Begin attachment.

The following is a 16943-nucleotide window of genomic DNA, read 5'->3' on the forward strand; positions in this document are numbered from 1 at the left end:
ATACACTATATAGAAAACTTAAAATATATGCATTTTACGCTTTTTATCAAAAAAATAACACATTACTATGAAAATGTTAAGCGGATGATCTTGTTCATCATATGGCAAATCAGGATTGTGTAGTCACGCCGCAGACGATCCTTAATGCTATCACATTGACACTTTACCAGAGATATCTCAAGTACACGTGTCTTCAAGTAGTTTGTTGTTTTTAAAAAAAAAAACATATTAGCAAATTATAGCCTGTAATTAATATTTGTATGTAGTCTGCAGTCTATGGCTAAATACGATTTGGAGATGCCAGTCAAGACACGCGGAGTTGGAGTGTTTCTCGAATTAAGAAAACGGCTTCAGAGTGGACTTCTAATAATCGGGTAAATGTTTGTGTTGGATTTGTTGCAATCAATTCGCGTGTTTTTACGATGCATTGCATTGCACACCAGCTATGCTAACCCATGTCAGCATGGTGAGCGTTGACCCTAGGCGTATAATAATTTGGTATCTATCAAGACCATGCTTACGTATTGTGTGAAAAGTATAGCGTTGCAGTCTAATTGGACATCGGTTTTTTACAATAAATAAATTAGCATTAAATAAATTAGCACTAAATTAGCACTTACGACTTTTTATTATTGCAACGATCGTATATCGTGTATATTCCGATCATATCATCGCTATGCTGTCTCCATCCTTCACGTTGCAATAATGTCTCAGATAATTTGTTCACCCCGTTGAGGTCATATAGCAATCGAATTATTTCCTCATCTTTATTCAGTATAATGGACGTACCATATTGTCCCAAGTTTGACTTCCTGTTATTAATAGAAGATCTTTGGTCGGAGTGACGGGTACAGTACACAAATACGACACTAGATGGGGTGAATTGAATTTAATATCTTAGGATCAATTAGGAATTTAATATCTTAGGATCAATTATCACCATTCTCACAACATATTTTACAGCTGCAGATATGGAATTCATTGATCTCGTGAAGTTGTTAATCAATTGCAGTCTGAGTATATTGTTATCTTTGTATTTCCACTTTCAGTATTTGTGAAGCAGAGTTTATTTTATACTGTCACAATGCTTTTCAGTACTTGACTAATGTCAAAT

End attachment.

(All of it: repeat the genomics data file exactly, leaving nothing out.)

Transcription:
The following is a 16943-nucleotide window of genomic DNA, read 5'->3' on the forward strand; positions in this document are numbered from 1 at the left end:
ATACACTATATAGAAAACTTAAAATATATGCATTTTACGCTTTTTATCAAAAAAATAACACATTACTATGAAAATGTTAAGCGGATGATCTTGTTCATCATATGGCAAATCAGGATTGTGTAGTCACGCCGCAGACGATCCTTAATGCTATCACATTGACACTTTACCAGAGATATCTCAAGTACACGTGTCTTCAAGTAGTTTGTTGTTTTTAAAAAAAAAAACATATTAGCAAATTATAGCCTGTAATTAATATTTGTATGTAGTCTGCAGTCTATGGCTAAATACGATTTGGAGATGCCAGTCAAGACACGCGGAGTTGGAGTGTTTCTCGAATTAAGAAAACGGCTTCAGAGTGGACTTCTAATAATCGGGTAAATGTTTGTGTTGGATTTGTTGCAATCAATTCGCGTGTTTTTACGATGCATTGCATTGCACACCAGCTATGCTAACCCATGTCAGCATGGTGAGCGTTGACCCTAGGCGTATAATAATTTGGTATCTATCAAGACCATGCTTACGTATTGTGTGAAAAGTATAGCGTTGCAGTCTAATTGGACATCGGTTTTTTACAATAAATAAATTAGCATTAAATAAATTAGCACTAAATTAGCACTTACGACTTTTTATTATTGCAACGATCGTATATCGTGTATATTCCGATCATATCATCGCTATGCTGTCTCCATCCTTCACGTTGCAATAATGTCTCAGATAATTTGTTCACCCCGTTGAGGTCATATAGCAATCGAATTATTTCCTCATCTTTATTCAGTATAATGGACGTACCATATTGTCCCAAGTTTGACTTCCTGTTATTAATAGAAGATCTTTGGTCGGAGTGACGGGTACAGTACACAAATACGACACTAGATGGGGTGAATTGAATTTAATATCTTAGGATCAATTAGGAATTTAATATCTTAGGATCAATTATCACCATTCTCACAACATATTTTACAGCTGCAGATATGGAATTCATTGATCTCGTGAAGTTGTTAATCAATTGCAGTCTGAGTATATTGTTATCTTTGTATTTCCACTTTCAGTATTTGTGAAGCAGAGTTTATTTTATACTGTCACAATGCTTTTCAGTACTTGACTAATGTCAAAT